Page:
Did you know that it was Trotula of Salerno, who lived during the 11th century, who was the first to claim that both men and women could have physiological defects that affected contraception? It was a daring move to admit that a man could be responsible for infertility. Trotula also described the use of opiates to dull the pain of childbirth. (Some scholars dispute that Trotula was a woman, or that she even existed.)
Did you know that it was Dorothy Reed in 1901 who showed that Hodgkin's disease is not a form of tuberculosis? She discovered a distinctive blood cell (later named the Sternberg-Reed cell) which is used to diagnose the disease.
Did you know that it was two women, microbiologist Elizabeth Lee Hazen and chemist Rachel Brown, who discovered the antifungal later called nystatin?
Did you know that Anne Bradstreet was the first published poet in American history? Bradstreet abandoned a life of nobility in England before 1644, to settle in Massachusetts with her husband. Her poems were first published in 1650.
Did you know that Lady Murasake Shikibu, a Japanese noblewoman who was born in 970 and died in 1004, wrote the earliest novel on record? Many critics consider her work a masterpiece.
Did you know that Benjamin Franklin's sister-in-law, Ann Franklin was editor of the Newport, Rhode Island, Mercury in 1762?
Did you know that in 1738 Elizabeth Timothy became the first woman editor in the South, putting out the South-Carolina Gazette?
Did you know that it was investigative reporter Adela Rogers St. Johns who exposed the widespread corruption of the Los Angeles City government in the 1920s?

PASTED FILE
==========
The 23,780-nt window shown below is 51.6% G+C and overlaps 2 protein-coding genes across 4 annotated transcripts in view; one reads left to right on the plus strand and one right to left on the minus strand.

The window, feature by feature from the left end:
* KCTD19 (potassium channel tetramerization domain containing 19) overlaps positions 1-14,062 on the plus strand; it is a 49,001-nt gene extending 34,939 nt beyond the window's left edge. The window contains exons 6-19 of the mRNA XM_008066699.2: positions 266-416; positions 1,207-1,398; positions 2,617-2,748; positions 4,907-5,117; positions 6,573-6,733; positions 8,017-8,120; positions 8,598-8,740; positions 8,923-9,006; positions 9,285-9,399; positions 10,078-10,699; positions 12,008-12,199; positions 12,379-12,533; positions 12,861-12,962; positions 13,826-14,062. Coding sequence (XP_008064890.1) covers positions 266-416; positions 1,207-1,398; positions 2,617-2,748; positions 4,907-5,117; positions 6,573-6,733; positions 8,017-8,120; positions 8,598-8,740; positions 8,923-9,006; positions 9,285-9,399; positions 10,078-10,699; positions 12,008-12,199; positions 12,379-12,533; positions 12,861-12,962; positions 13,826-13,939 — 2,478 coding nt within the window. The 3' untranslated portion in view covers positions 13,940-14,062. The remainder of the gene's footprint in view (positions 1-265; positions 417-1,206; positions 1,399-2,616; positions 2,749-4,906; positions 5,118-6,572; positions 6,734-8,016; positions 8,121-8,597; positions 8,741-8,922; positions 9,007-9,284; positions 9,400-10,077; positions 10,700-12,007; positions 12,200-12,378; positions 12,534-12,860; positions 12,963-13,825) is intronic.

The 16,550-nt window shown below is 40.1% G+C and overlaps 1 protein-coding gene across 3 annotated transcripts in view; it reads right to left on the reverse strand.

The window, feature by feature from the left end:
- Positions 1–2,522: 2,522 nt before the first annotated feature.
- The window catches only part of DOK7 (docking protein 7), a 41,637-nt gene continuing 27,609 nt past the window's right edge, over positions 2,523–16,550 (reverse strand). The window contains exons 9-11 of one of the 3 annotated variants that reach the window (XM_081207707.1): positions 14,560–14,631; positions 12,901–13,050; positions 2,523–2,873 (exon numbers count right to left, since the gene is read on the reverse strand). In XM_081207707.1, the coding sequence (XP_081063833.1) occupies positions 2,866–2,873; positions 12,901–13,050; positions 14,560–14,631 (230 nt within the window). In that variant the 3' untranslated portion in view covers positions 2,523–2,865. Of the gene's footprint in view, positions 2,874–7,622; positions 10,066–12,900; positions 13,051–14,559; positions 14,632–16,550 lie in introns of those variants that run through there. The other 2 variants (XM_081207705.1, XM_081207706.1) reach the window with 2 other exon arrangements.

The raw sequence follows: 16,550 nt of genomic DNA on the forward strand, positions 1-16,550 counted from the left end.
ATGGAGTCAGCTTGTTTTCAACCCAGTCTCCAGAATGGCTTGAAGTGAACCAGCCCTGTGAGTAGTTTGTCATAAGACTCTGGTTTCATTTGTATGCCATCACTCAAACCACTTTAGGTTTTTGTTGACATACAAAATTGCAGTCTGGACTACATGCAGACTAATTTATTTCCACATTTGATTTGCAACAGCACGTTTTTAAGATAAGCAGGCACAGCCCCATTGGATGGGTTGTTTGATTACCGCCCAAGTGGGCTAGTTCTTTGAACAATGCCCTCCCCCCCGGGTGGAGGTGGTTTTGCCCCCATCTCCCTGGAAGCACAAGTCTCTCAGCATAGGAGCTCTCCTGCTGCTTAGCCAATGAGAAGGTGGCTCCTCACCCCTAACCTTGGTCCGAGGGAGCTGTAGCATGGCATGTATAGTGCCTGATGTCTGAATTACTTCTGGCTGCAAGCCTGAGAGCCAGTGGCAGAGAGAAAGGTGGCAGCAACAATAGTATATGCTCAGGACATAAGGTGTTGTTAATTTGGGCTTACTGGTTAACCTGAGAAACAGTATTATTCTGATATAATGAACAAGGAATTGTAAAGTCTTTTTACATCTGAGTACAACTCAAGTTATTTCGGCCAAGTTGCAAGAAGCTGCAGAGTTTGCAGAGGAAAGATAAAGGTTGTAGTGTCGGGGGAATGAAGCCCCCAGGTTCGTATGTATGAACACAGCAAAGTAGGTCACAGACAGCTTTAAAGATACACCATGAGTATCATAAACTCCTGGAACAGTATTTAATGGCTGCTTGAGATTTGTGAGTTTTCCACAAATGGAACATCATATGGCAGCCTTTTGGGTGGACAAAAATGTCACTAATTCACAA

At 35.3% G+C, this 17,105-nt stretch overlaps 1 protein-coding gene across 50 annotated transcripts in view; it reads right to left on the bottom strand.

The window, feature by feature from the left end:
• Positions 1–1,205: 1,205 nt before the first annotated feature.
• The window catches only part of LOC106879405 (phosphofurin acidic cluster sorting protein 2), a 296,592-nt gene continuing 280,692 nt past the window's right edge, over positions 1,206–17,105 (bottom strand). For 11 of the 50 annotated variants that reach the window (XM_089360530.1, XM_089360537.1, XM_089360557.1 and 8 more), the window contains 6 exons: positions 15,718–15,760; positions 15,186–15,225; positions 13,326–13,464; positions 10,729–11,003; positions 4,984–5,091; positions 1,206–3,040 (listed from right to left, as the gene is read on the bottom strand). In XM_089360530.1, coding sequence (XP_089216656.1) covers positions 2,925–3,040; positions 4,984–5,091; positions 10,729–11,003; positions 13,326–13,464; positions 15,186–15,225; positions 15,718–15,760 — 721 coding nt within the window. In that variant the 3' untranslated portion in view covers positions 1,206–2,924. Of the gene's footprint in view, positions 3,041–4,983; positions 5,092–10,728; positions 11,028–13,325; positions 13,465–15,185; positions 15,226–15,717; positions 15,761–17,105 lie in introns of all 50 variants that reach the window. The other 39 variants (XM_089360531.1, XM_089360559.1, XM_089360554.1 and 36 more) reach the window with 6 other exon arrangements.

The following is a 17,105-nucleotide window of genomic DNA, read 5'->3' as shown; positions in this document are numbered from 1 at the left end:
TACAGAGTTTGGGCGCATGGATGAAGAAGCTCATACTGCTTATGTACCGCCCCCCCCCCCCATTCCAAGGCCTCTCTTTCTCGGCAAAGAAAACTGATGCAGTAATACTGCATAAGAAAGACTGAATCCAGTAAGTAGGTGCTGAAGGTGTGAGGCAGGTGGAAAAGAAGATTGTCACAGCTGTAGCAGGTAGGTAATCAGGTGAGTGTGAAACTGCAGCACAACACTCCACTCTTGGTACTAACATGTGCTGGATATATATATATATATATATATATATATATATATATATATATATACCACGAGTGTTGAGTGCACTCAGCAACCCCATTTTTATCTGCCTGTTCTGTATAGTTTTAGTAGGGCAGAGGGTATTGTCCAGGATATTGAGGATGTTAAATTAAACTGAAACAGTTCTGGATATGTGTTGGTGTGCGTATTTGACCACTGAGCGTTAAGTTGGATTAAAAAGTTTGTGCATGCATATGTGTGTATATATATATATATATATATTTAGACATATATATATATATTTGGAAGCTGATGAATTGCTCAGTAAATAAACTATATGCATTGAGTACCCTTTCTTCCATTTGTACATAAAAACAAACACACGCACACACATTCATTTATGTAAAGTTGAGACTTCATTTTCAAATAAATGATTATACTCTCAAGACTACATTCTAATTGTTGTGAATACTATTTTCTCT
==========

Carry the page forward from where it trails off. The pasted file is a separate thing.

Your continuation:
Did you know that from 1765 to 1768 Mary Katherine Goddard and her mother, Sarah Updike Goddard, published the weekly Providence Gazette in Rhode Island? She also published the Maryland Journal and printed the first signed copy of the Declaration of Independence.
Did you know that in 1861after writing a letter defending women as government clerks, Emily Edson Briggs became a daily columnist for the jointly owned Philadelphia Press and Washington Chronicle-and the first woman to report regularly on White House News?
Did you know that in 1878 Anna Katharine Green wrote the first American Detective novel? It was titled The Leavenworth Case?
Did you know that in 1945 Doris Fleeson was the first woman to write a syndicated political column?
Did you know that in 1946 Alice Allison Dunnigan was the fist African American woman journalist to get White House credentials?
Did you know that Pauline Frederick was the first woman news reporter on television, covering the 1948 political conventions for ABC?
Did you know that since the annual Nobel Prize for Literature was first awarded in 1901, only eight women have received it?
There is so much more! No study of the history of literature and journalism is complete without recognition of how women helped shaped society through their writings. As more and more women enjoy successful careers in science and medicine, politics and public service, publishing and journalismŠ just imagine what wonderful insights are yet to be discovered. Just imagineŠ.